Divination

Divination

The idea of divination has become somewhat maligned in present times, primarily from two opposing currents: a science that places faith entirely in its own material rationalism, and a theology which insists that only God is purely divine, and perhaps worries that seeking knowledge of the future, therefore, opens oneself up to potential evil. While the image of God can harden into literal notions of a super power, a trusted ally, the image remains subject to what fear and desire captures under duress. Rather than a wall, God might also be the veil; the thinning edge transversing dimensions.
Divination than is a practice in which the questions we carry with us come under scrutiny and are refined by experience and the call to love and be loved.

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Divination also suffers a malnourished understanding from secular science which does not give any credence to influences and experiences that cannot be anchored to a system of measured repetition. Divination though, as other practices, is an immeasurable qualitative experience much like love and desire. In a world destroying itself through the glut of unending, destructive, over-consumption, why would we not seek out those practices that expand our capacity for love, satisfaction and the sense of both who, I and Thou are?

“Certainty is absence of infinity, infinity is presence of uncertainty.”
Nanamoli Thera

To limit the idea of divination to that of forecasting the future though, is to miss the idea that it is also a way of seeing and participating in the presence, simultaneously, of both the mundane and the eternal. And if the eternal is that which is all inclusive, then it potentially opens us to that which we don’t know. If God knows, or is all, then every time we learn something new, we are already divining. Where does one draw the line as to what is dangerous, subjective or off limits? …and how might it matter? Through the study of astrology, I am learning to question what it is that divination can provide for us moderns, and learning what it once did in the not so distant past.

Love starts in the personal and means me; then it means my soul and my whole being. Then it moves me, my soul and my being into archetypal being, into a sense of interiority: an interior process contained within me, and myself contained within the interiority of a chaotic universe transformed by love into a cosmos.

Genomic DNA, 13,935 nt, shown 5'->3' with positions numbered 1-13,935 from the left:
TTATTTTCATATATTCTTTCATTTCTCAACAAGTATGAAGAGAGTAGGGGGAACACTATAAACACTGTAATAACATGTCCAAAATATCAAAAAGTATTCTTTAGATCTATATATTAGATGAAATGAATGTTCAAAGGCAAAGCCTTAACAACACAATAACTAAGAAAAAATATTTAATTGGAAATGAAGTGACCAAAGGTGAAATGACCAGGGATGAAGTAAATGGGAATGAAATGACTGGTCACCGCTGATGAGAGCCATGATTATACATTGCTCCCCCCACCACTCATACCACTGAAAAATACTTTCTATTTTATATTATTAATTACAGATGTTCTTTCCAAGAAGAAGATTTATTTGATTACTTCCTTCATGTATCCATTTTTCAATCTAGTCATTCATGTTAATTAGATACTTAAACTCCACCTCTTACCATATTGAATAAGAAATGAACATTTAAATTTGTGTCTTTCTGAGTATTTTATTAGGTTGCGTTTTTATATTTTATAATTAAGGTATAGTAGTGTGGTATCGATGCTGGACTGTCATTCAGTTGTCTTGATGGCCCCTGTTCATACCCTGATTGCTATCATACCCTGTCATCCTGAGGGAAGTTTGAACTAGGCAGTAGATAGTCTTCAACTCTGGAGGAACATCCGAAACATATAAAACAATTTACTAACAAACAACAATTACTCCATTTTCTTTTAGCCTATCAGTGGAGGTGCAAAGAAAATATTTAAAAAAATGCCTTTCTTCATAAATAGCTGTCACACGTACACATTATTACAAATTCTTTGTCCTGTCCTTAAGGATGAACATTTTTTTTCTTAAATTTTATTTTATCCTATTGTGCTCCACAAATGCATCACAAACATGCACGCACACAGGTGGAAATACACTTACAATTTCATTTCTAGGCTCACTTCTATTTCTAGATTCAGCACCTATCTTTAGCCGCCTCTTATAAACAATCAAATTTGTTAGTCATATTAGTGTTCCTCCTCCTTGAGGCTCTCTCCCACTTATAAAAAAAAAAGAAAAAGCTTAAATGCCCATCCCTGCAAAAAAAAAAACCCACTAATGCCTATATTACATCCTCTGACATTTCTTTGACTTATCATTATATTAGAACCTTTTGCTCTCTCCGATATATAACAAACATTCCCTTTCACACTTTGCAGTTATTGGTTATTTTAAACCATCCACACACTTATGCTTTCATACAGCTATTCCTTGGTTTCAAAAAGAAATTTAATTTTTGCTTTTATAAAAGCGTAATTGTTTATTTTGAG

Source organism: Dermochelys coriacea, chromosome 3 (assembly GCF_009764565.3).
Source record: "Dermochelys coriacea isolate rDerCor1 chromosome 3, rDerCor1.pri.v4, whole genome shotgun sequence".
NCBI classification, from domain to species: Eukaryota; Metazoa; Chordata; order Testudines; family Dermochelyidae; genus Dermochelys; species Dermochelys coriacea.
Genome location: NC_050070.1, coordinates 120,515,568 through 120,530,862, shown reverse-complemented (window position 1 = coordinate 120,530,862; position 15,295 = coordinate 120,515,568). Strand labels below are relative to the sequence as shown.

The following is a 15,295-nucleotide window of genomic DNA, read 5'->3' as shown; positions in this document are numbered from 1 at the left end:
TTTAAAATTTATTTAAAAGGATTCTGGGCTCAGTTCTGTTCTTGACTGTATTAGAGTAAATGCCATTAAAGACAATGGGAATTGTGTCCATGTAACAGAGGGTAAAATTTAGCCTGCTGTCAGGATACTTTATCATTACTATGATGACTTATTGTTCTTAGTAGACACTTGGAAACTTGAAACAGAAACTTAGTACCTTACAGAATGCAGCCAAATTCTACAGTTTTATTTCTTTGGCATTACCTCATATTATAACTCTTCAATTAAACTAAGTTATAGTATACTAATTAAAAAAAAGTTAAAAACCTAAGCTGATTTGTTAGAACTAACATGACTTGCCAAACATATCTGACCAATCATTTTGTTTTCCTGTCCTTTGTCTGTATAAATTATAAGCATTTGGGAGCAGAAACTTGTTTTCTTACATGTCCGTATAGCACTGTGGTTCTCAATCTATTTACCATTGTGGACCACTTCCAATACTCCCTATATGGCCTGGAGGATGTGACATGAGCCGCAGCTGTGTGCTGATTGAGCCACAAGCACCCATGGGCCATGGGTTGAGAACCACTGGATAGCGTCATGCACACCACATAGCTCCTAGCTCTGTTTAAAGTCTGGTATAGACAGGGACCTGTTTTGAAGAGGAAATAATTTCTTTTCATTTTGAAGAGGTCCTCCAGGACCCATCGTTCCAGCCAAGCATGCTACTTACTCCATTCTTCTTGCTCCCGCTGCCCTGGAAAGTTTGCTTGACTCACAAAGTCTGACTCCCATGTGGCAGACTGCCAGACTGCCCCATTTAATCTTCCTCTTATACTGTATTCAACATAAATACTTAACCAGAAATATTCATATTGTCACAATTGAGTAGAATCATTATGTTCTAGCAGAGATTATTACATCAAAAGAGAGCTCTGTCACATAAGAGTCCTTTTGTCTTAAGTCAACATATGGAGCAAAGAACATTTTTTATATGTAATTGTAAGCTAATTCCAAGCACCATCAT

James Hillman, The Myth of Analysis

To see into eternity then, is to see into the cosmic order, to glimpse the qualities of God, or the gods, and participate in the realm of coming and going. Love is that which creates from infinity, binding the seeming chaos into an expression of life-giving order. We are already seeing, from all that touches and moves us, an archetypal expression of divinity that calls the little self to something beyond. And without losing that smallness, we may enlarge our perspective through the multi-faceted seeing of multiple dimensions.

Diviners 640px-Inf._20_Priamo_della_Quercia,_Indovini

The Sacred Arts of Divination

The arts of divination have been revered and practiced by every culture in every time. These practices might indeed seem to some as an attempt to be God, to steal the gods’ powers, and obviously humans have very much been inclined to use and abuse power for a seeming gain, whether personally or collectively, but divination is not in and of itself the danger. That we have trouble discerning the proper and improper use of power doesn’t go away by refusing the attraction to power, but by discerning the consequences and trade-offs of our uses of it.

The aesthetic sense of divining may provide one with skills for course correction by seeing into the possibilities of not only what the future holds, but more importantly, to see more clearly into the present; to see oneself, others and the nature of the world as it is. Not for truth, but for love’s sake. Ultimately, it is the ever-expansive sense of the present that opens one to experience universal truths and the divine – an experience of which gives substance and weight to all that the soul truly desires: love, compassion and acceptance.

When the aesthetic sense is not disregarded as meaningless, care for the past, present and future come to us more readily through awareness of love and beauty.

To live one’s life practicing an awareness of the patterns that we live by, and to seek to align oneself to an ordering of life which values beauty, love, sustainability, and a fuller participation as one among many, accepting the limits of the conditions of life; its joys and sorrows, gains and losses, is itself a divinatory practice.

Personally speaking

Perhaps the natal chart of astrology can display the players and the patterns in my life experience, that to some extent, I am remain bound to and bound by. But the continuity of the patterns also serve as windows into eternity. They show me the universal nature of human experience and by seeing them more clearly, I can, on a good day anyway, choose my response. My response may or may not change any outcome, but it can show me that my response matters and that all human exchanges are really calls to share in love’s beauty.